From there, the story has many twists and turns that all lead up to what we now simply call the smiley face. From it’s humble beginnings, the smiley face became an iconic symbol easily recognized on the side of a hill some 50 years later in Oregon. It’s amazing how things come together isn’t it?
The Oregon hillside smiley face is just about an hour from downtown Portland and worth a Sunday drive. Who knows, maybe a stop at the casino afterwards could make the trip even more fun. Either way, it’s definitely a Portland “must do” item to add to your list.
I love Smiley Faces!!!
I couldnt find it … I think it was harvested
It’s easier to see if your are traveling eastbound on the long passing lane east of the casino. Pull over at the weigh station and look toward 1-2 o’clock while considering the hwy is 12 o’clock. It is very visible this time of year as the larch tree leaves are turning color. It is not so visible in the summer when all the trees are green.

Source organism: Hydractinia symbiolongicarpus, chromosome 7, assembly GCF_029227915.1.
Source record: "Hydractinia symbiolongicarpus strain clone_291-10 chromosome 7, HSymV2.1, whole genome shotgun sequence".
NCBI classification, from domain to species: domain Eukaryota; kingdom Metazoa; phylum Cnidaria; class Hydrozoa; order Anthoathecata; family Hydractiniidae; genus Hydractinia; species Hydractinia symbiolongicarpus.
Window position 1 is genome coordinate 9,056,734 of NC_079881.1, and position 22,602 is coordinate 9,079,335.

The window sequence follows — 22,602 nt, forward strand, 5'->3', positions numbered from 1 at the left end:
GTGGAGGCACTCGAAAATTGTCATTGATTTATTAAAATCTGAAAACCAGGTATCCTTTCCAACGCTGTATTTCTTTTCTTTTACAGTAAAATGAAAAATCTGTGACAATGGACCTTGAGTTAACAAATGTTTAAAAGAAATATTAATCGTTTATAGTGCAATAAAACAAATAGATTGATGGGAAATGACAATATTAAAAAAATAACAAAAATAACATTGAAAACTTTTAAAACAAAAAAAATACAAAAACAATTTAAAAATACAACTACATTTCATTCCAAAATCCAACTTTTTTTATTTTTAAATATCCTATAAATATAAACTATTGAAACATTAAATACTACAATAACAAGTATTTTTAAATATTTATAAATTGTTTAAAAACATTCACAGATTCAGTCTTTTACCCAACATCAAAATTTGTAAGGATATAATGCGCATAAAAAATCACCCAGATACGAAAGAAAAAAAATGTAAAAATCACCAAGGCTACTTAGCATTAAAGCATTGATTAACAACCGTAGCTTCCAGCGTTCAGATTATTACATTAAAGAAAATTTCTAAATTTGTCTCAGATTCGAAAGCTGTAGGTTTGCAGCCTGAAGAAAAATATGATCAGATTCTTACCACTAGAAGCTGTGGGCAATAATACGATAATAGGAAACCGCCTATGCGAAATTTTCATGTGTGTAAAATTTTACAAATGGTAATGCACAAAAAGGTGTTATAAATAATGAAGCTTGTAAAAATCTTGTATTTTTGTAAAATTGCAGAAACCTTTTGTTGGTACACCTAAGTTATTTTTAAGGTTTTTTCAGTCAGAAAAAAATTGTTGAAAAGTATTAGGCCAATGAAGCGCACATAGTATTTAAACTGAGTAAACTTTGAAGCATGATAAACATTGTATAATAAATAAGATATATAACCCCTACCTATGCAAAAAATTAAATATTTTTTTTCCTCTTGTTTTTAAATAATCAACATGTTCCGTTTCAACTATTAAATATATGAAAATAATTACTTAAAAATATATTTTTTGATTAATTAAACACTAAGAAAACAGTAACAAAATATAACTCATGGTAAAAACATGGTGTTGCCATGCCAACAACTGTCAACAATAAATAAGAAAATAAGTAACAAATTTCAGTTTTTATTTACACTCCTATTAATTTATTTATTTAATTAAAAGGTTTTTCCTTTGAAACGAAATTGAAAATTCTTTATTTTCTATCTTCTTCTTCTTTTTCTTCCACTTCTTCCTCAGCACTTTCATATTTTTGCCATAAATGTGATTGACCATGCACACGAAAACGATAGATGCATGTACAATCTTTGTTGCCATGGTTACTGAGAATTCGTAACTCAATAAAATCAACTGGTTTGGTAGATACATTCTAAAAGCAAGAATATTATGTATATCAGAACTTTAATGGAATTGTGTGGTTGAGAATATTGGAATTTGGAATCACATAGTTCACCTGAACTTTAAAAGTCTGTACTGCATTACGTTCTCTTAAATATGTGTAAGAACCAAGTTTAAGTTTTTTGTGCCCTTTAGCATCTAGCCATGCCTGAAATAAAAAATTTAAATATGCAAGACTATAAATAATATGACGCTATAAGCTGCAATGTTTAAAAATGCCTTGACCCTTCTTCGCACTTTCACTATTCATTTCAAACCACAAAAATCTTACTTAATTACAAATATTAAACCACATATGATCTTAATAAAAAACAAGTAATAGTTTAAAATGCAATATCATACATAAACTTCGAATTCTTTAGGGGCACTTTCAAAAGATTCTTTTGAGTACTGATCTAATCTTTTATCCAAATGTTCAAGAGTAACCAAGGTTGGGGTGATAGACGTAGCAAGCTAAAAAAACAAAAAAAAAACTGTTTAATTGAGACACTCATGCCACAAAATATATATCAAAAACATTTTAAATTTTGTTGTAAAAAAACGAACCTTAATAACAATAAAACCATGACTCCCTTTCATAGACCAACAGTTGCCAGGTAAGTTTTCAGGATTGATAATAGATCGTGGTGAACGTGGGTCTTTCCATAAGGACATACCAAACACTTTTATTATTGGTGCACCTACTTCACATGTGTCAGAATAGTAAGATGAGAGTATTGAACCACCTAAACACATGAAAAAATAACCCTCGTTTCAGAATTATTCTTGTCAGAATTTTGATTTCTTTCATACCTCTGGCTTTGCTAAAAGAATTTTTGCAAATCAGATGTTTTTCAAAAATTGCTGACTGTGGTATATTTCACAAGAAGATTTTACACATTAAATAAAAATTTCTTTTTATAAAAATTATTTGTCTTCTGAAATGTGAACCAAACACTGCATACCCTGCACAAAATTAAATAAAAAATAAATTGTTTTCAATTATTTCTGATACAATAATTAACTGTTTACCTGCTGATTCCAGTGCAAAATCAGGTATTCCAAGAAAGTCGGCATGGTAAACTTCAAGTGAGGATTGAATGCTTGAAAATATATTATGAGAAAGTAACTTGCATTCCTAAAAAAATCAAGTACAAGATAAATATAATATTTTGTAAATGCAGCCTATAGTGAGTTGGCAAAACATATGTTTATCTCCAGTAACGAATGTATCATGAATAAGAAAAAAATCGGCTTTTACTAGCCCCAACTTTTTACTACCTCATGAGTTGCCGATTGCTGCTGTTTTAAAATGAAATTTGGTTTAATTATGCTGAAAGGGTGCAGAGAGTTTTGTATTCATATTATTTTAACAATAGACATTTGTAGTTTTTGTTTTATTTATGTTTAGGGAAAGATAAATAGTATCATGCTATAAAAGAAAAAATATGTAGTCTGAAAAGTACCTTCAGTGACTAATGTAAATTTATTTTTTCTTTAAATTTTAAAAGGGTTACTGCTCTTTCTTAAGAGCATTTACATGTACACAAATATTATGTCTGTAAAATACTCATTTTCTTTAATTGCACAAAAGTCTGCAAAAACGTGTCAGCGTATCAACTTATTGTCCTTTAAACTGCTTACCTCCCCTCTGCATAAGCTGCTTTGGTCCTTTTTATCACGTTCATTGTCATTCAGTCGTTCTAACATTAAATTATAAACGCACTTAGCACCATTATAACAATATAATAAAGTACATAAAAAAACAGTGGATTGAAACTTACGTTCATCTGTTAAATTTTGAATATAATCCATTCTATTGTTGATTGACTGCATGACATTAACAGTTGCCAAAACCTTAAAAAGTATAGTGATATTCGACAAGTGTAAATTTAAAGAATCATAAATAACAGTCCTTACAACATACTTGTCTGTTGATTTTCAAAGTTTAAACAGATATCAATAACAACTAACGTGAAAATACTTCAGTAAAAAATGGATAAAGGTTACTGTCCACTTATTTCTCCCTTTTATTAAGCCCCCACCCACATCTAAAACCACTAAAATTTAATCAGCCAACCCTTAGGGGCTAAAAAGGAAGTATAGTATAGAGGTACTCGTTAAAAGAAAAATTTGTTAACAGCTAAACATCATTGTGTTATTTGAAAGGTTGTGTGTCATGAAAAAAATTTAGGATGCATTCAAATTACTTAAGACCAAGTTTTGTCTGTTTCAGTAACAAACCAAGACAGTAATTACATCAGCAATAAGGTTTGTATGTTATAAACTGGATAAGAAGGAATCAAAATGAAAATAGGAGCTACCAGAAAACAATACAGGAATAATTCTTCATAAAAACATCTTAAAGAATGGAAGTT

Still there. Saw it today.
Just saw it last week on the trip back from the coast – didn’t see it on the way there. It was very clear and yellow!
Deborah, It is most certainly still there (passed it yesterday heading east and again today heading west. It indeed does bring a smile to one’s face and is much loved by us locals, and visitors alike.
We were heading to the coast from Corvallis, and I spotted this!! So awesome in the fall!!!!
My relative is one of the guys who planted this! A bit of family pride.
Very cool. I look for it every time I pass through. Can’t see it now of course but I still look
I was a forester at Hampton Lumber at the time this face was created, but my only involvement in this project was to suggest to Dennis Creel, when he asked, that the design should be the Hampton Corporate “H” logo (if you’re really curious, look at their webpage) but the Smiley Face idea prevailed. I recall David Hampton being the creative force behind the whole idea, and Dennis certainly was the type to facilitate this sort of madcap venture. At a division meeting a year or so later the more sober CEO expressed some doubt about the wisdom of creating a visual distraction like this along a highly frequented highway, but what was he going to do? It had already been done…and David WAS an owner of the company, after all.